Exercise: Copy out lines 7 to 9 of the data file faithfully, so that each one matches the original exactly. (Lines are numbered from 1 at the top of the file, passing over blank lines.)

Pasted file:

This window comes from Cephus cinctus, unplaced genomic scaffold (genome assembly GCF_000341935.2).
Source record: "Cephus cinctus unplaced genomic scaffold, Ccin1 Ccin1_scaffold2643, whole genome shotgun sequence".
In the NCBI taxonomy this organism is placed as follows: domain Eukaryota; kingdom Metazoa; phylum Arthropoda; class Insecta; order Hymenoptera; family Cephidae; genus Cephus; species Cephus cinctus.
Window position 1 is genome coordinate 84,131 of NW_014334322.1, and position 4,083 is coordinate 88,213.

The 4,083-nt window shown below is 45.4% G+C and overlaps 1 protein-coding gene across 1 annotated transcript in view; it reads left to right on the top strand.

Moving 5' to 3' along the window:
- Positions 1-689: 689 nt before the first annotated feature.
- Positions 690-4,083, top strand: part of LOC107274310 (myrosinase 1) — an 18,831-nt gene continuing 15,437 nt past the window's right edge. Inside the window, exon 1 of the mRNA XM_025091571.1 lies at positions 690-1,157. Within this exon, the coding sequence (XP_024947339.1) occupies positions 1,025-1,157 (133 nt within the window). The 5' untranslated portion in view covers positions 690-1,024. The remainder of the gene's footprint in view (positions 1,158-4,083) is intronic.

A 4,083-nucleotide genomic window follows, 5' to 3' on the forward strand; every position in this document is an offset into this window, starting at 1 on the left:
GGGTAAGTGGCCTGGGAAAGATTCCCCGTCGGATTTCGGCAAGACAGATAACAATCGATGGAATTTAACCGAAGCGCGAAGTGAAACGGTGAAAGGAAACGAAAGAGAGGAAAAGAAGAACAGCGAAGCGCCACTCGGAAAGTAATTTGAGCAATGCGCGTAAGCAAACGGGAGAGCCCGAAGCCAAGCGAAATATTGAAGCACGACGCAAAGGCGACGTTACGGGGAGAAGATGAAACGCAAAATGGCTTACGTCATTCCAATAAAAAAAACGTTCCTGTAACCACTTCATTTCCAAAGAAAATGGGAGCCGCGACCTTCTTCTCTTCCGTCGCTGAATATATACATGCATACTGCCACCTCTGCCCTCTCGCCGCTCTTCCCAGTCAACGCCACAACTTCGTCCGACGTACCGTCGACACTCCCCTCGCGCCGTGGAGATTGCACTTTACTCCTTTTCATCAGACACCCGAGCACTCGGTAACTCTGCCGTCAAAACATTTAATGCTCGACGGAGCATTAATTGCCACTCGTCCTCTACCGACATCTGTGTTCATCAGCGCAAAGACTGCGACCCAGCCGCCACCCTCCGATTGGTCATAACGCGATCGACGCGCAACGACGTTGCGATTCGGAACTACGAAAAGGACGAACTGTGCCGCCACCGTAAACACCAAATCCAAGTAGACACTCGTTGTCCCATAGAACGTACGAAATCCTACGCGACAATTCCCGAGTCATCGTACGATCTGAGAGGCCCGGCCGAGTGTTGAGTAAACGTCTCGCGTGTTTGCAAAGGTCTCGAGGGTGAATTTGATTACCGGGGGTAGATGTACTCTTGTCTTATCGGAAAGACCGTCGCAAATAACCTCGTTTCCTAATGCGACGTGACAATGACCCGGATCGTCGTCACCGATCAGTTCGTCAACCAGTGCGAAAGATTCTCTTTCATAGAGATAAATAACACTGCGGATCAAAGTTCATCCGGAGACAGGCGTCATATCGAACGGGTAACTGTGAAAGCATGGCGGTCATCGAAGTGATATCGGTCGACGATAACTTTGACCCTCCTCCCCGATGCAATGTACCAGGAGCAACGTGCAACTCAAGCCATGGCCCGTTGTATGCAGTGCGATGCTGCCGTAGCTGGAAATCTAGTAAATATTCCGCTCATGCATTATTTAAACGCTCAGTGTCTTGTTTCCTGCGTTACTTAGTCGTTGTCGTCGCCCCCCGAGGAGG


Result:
- Positions 1-689: 689 nt before the first annotated feature.
- Positions 690-4,083, top strand: part of LOC107274310 (myrosinase 1) — an 18,831-nt gene continuing 15,437 nt past the window's right edge. Inside the window, exon 1 of the mRNA XM_025091571.1 lies at positions 690-1,157. Within this exon, the coding sequence (XP_024947339.1) occupies positions 1,025-1,157 (133 nt within the window). The 5' untranslated portion in view covers positions 690-1,024. The remainder of the gene's footprint in view (positions 1,158-4,083) is intronic.

A 4,083-nucleotide genomic window follows, 5' to 3' on the forward strand; every position in this document is an offset into this window, starting at 1 on the left: